Pasta alla Norma with Marta 🌱| Simple Sicilian Dish




 

Today, on the show, Marta showed us another simple Italian dish- this time from Sicily. Marta lives in Sienna and usually prepares Tuscan dishes, but this time she choose a regional dish from Sicily (soccer ball in the map of Italy),  because it's vegetarian and uses spring/summer produce. 

The eggplant, fresh tomato, and ricotta salata make this beautiful dish. You can use tomato puree but the original recipe uses sun-ripened tomatoes. You can make this recipe year around using sweet cherry tomatoes, like I did. Using cherry tomatoes will be better than using hard roma tomatoes or puree, which can make a bitter sauce.

I could not find ricotta salata so I used pecorino romano which substitutes really well. Ricotta salata is unlike creamy ricotta we know for cannoli. Instead it is a hard, cured cheese similar to parmesan. Use pecorino if you have it, and if not, parmesan. 

The technique is simple, as in most Italian dishes. The secret- the freshest, highest quality ingredients. Italy, after all, started the Slow Food movement, which champions the idea of quality over quantity ingredients. 

So, select organic, fresh produce for this recipe!

Thank you Marta for this simple dish. Check out her instagram page for more authentic Italian recipes from Tuscany and other regions. @martascooking

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Pasta alla Norma by Marta

Ingredients (for 2):


  • ½ lb. sedani rigati or rigatoni
  • ½ eggplant, diced small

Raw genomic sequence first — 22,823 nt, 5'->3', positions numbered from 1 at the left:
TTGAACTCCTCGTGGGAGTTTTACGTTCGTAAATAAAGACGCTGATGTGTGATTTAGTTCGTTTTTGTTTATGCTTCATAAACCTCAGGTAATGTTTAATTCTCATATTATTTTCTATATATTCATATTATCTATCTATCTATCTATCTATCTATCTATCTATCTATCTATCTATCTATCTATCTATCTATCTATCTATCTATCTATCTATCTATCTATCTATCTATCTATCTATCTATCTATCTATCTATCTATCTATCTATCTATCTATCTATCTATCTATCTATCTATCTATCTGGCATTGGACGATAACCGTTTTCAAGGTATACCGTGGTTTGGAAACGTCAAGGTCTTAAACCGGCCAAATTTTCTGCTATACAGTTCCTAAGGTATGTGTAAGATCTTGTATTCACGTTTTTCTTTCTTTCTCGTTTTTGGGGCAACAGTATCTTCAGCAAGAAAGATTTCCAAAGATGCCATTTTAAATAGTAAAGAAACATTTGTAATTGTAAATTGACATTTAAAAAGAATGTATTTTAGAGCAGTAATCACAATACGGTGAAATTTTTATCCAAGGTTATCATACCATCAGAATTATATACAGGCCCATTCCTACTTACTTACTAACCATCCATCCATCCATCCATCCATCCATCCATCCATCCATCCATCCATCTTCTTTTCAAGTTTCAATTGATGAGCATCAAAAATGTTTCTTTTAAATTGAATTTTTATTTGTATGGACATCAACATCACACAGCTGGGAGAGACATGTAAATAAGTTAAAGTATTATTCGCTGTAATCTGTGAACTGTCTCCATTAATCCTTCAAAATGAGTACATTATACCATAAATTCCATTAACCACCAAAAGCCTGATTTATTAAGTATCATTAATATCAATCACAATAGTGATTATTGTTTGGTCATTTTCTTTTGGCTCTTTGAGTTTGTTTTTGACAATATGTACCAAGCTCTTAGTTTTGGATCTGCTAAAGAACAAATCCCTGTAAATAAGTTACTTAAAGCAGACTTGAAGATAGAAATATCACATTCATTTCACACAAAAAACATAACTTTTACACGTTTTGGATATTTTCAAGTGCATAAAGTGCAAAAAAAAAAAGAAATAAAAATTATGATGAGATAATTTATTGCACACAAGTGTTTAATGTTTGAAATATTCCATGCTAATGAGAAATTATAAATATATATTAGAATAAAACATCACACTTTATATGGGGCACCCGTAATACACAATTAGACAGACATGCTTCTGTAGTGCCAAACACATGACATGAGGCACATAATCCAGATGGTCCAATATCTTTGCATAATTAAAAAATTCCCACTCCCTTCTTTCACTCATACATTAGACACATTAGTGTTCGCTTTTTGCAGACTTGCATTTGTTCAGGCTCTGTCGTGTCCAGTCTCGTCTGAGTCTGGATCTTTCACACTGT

• ¼ cup flour
  • 1 ½ cups tomatoes, chopped
  • 2 garlic cloves, peeled
  • extra virgin olive oil
  • Ricotta salata (or pecorinio romano) for garnish
  • Grapeseed or vegetable oil for frying
  • Fresh basil


Directions:


1. First make the tomato sauce. Put a tablespoon or so of extra virgin olive oil in a small pan and add 2 peeled garlic cloves. Heat oil gently (medium low heat) until garlic just starts to get golden brown. Then, stand back and add chopped or halved cherry tomatoes. It will smoke a little- that's ok.

Cook tomatoes 15 minutes, stirring every couple minutes. Keep at a medium low. Add a pinch of salt. After 15 minutes, turn off the heat. Use a food mill to process the tomatoes. Remove the garlic cloves. This is the best way to make tomato sauce and removes the skins, but if you don't have a food mill use a blender. Place pureed sauce back in pan, and cook another 15 minutes on low heat, stirring frequently.

2. Meanwhile, dice the eggplant. Place eggplant on a plate with some flour. Toss to coat eggplant pieces in flour. Then, place eggplant in a strainer to shake off the excess flour.

Heat grapeseed or vegetable oil in a large saute pan with higher sides. You should have a generous amount of oil in the pan, at least ¼" up the pan. (The eggplant should swim when you put them in).

Heat oil until it shimmers or when you place a  toothpick in it, it bubbles rapidly. When oil is ready, shake off excess flour from eggplant and place in  hot oil. Spread them out so they don't clump together when cooked. Discard excess flour.

Do not overcrowd eggplant into the pan or it brings the oil temperature down and eggplant absorbs oil. Fry for a couple minutes, just until golden brown on all sides. Then, take out with a slotted spoon and place on a plate lined with paper towel to drain excess oil. Repeat with second batch if it didn't fit in the first one. Set aside.

3. While the eggplant is cooking, you can begin to boil the pasta. Cook pasta till al dente (a little bite to it). When pasta is ready, toss the pasta into the tomato sauce, add most of the fried eggplant and add 2 leaves of basil. Stir to coat pasta with sauce.

4. To plate, spoon pasta onto a plate, top with some remaining crunchy eggplant pieces, some freshly grated ricotta salata or pecorino, a basil leaf and drizzle of olive oil if desired. Enjoy immediately.

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